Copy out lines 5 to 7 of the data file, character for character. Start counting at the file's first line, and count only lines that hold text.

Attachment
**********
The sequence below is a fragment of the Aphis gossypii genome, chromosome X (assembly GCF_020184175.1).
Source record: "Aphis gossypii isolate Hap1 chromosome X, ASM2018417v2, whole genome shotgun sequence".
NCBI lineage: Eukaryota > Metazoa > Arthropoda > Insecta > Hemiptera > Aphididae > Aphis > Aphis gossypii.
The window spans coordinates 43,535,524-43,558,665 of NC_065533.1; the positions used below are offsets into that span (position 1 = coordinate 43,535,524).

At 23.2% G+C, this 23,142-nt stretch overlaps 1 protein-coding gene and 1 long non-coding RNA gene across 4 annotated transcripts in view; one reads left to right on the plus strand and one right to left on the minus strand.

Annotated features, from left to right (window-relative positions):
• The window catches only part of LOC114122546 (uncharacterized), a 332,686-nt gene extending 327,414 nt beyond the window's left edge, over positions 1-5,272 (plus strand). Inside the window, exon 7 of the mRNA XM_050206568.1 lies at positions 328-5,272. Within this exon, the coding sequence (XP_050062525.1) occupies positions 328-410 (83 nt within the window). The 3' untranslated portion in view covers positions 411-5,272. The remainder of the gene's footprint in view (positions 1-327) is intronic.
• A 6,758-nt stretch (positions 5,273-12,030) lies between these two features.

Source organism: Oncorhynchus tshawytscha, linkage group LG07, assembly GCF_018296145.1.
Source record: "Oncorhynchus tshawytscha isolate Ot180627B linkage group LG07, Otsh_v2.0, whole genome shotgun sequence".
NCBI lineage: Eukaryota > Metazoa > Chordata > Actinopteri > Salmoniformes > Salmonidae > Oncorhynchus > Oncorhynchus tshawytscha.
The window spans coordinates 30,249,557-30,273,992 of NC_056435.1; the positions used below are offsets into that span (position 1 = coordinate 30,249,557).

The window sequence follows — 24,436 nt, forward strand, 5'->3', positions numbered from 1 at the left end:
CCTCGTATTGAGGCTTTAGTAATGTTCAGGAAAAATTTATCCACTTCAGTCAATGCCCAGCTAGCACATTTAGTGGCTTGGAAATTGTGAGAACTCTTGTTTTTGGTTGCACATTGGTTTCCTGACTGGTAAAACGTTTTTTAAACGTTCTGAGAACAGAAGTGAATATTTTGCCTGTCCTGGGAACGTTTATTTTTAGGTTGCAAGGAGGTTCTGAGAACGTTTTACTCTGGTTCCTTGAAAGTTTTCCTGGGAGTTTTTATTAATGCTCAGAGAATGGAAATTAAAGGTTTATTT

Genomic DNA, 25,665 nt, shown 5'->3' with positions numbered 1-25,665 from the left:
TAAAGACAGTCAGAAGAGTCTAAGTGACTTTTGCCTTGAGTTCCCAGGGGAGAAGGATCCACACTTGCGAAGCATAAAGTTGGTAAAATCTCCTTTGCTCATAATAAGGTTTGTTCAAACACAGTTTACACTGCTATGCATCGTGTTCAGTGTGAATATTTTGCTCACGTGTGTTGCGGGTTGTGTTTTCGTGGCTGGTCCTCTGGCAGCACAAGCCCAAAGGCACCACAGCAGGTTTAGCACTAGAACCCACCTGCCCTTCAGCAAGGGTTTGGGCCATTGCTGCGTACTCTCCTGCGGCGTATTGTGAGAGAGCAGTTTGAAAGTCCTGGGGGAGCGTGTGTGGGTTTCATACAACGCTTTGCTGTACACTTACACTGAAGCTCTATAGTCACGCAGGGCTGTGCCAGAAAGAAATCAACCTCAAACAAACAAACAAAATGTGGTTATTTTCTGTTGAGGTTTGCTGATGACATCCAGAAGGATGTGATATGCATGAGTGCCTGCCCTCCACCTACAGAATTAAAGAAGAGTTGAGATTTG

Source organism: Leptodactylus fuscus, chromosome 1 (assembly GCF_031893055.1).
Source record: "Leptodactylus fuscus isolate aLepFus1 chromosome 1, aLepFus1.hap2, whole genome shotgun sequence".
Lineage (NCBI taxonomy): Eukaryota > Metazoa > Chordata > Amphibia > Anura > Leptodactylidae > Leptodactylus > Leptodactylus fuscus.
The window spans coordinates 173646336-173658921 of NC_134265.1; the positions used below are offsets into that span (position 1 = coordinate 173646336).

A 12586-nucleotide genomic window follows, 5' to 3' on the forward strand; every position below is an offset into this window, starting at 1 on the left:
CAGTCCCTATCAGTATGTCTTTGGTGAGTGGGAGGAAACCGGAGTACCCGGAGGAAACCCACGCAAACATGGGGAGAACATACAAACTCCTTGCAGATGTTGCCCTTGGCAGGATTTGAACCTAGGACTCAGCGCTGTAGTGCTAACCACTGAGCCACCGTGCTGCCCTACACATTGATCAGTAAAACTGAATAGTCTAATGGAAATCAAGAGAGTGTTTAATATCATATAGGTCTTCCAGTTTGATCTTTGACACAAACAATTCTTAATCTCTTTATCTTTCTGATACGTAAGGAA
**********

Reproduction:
At 23.2% G+C, this 23,142-nt stretch overlaps 1 protein-coding gene and 1 long non-coding RNA gene across 4 annotated transcripts in view; one reads left to right on the plus strand and one right to left on the minus strand.

Annotated features, from left to right (window-relative positions):
• The window catches only part of LOC114122546 (uncharacterized), a 332,686-nt gene extending 327,414 nt beyond the window's left edge, over positions 1-5,272 (plus strand). Inside the window, exon 7 of the mRNA XM_050206568.1 lies at positions 328-5,272. Within this exon, the coding sequence (XP_050062525.1) occupies positions 328-410 (83 nt within the window). The 3' untranslated portion in view covers positions 411-5,272. The remainder of the gene's footprint in view (positions 1-327) is intronic.